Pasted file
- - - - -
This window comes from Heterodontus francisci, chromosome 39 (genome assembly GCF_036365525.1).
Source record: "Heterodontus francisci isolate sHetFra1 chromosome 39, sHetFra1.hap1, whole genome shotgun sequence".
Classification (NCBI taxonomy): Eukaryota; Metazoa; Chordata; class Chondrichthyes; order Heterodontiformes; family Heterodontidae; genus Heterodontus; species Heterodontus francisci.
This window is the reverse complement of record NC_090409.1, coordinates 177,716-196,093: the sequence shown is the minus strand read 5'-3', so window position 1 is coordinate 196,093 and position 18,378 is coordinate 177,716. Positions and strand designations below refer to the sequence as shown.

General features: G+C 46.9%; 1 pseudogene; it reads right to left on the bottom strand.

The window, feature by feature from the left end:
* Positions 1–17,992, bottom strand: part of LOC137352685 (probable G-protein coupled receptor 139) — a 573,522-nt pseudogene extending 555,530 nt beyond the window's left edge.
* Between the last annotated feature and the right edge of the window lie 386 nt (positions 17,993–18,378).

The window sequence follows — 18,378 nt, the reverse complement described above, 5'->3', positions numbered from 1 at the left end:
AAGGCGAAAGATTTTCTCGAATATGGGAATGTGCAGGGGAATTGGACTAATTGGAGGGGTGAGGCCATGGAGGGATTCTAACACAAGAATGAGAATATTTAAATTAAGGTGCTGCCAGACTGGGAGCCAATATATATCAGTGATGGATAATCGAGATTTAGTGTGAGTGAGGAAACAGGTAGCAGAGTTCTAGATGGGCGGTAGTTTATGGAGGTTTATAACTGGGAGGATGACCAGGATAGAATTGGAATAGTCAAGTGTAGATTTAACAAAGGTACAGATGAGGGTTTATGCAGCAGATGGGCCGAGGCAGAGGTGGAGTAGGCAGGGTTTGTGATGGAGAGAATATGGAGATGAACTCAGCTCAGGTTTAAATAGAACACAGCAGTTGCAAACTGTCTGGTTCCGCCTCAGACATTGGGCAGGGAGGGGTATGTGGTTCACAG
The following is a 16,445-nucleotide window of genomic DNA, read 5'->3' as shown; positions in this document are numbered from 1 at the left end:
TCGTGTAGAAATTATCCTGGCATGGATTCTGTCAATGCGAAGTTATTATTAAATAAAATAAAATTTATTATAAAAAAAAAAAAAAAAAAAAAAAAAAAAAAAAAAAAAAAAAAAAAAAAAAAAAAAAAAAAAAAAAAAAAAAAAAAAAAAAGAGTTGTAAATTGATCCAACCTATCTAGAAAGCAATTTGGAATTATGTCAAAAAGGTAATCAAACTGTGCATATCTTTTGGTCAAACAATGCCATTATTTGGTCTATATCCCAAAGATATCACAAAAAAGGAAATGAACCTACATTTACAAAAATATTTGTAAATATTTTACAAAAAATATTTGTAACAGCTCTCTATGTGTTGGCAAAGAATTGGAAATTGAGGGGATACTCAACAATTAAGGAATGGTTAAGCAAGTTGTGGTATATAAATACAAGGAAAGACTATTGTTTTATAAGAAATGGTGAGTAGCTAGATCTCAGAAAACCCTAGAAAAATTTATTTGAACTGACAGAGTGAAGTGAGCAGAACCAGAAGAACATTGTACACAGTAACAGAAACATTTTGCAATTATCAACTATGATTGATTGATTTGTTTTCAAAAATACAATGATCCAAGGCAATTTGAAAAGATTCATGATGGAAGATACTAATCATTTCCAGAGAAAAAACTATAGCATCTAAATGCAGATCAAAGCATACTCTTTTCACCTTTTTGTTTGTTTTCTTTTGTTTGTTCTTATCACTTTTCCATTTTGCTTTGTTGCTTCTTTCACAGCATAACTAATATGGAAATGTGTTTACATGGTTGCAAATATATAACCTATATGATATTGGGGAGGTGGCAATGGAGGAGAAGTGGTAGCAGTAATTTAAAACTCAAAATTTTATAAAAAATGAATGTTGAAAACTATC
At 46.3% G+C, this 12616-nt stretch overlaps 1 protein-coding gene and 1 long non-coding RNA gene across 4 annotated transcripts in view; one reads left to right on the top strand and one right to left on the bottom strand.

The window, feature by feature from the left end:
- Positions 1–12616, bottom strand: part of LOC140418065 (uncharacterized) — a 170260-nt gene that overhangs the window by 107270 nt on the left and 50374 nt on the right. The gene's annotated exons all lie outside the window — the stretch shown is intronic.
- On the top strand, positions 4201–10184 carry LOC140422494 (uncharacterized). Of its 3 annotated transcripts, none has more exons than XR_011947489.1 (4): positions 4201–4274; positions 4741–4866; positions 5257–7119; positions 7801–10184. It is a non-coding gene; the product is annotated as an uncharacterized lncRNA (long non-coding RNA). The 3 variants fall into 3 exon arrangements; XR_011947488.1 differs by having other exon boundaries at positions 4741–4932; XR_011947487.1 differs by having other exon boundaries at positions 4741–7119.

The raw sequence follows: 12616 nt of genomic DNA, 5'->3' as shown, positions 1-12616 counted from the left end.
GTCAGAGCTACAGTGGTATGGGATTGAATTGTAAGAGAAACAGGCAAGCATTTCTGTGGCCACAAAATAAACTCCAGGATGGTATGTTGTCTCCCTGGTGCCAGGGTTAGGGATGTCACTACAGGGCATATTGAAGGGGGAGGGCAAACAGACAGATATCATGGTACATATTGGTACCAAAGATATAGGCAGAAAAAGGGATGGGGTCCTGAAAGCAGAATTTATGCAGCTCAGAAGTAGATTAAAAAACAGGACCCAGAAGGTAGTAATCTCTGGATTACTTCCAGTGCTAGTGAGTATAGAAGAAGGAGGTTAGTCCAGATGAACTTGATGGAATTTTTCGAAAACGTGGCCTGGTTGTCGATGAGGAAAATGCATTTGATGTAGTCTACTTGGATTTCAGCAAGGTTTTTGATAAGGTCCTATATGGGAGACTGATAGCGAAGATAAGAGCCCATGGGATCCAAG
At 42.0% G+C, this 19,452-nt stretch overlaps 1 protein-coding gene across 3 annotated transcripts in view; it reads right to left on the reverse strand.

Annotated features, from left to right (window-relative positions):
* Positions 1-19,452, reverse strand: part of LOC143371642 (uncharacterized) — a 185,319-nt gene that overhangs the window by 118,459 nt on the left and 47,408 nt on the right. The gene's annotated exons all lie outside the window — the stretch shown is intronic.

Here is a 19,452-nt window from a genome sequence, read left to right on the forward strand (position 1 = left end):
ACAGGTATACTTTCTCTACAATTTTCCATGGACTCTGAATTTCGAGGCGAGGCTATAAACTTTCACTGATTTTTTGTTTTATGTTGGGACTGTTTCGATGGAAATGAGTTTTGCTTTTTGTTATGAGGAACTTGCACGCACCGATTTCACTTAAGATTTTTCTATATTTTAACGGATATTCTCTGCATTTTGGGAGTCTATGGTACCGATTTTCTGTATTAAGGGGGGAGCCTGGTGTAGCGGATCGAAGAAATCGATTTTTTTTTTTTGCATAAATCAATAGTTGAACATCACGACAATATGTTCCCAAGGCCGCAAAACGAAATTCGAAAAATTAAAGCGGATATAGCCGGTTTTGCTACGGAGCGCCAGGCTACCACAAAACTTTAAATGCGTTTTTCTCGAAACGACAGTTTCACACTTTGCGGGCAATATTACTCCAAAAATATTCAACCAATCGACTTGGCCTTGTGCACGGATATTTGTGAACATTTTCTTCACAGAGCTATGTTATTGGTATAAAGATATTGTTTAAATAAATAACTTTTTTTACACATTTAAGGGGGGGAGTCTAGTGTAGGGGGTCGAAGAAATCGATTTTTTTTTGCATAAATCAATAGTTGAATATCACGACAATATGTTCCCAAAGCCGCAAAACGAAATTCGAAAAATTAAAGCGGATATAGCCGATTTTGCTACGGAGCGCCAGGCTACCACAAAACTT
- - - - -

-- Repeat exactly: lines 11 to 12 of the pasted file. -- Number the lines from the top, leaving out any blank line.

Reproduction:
The following is a 16,445-nucleotide window of genomic DNA, read 5'->3' as shown; positions in this document are numbered from 1 at the left end:
TCGTGTAGAAATTATCCTGGCATGGATTCTGTCAATGCGAAGTTATTATTAAATAAAATAAAATTTATTATAAAAAAAAAAAAAAAAAAAAAAAAAAAAAAAAAAAAAAAAAAAAAAAAAAAAAAAAAAAAAAAAAAAAAAAAAAAAAAAAGAGTTGTAAATTGATCCAACCTATCTAGAAAGCAATTTGGAATTATGTCAAAAAGGTAATCAAACTGTGCATATCTTTTGGTCAAACAATGCCATTATTTGGTCTATATCCCAAAGATATCACAAAAAAGGAAATGAACCTACATTTACAAAAATATTTGTAAATATTTTACAAAAAATATTTGTAACAGCTCTCTATGTGTTGGCAAAGAATTGGAAATTGAGGGGATACTCAACAATTAAGGAATGGTTAAGCAAGTTGTGGTATATAAATACAAGGAAAGACTATTGTTTTATAAGAAATGGTGAGTAGCTAGATCTCAGAAAACCCTAGAAAAATTTATTTGAACTGACAGAGTGAAGTGAGCAGAACCAGAAGAACATTGTACACAGTAACAGAAACATTTTGCAATTATCAACTATGATTGATTGATTTGTTTTCAAAAATACAATGATCCAAGGCAATTTGAAAAGATTCATGATGGAAGATACTAATCATTTCCAGAGAAAAAACTATAGCATCTAAATGCAGATCAAAGCATACTCTTTTCACCTTTTTGTTTGTTTTCTTTTGTTTGTTCTTATCACTTTTCCATTTTGCTTTGTTGCTTCTTTCACAGCATAACTAATATGGAAATGTGTTTACATGGTTGCAAATATATAACCTATATGATATTGGGGAGGTGGCAATGGAGGAGAAGTGGTAGCAGTAATTTAAAACTCAAAATTTTATAAAAAATGAATGTTGAAAACTATC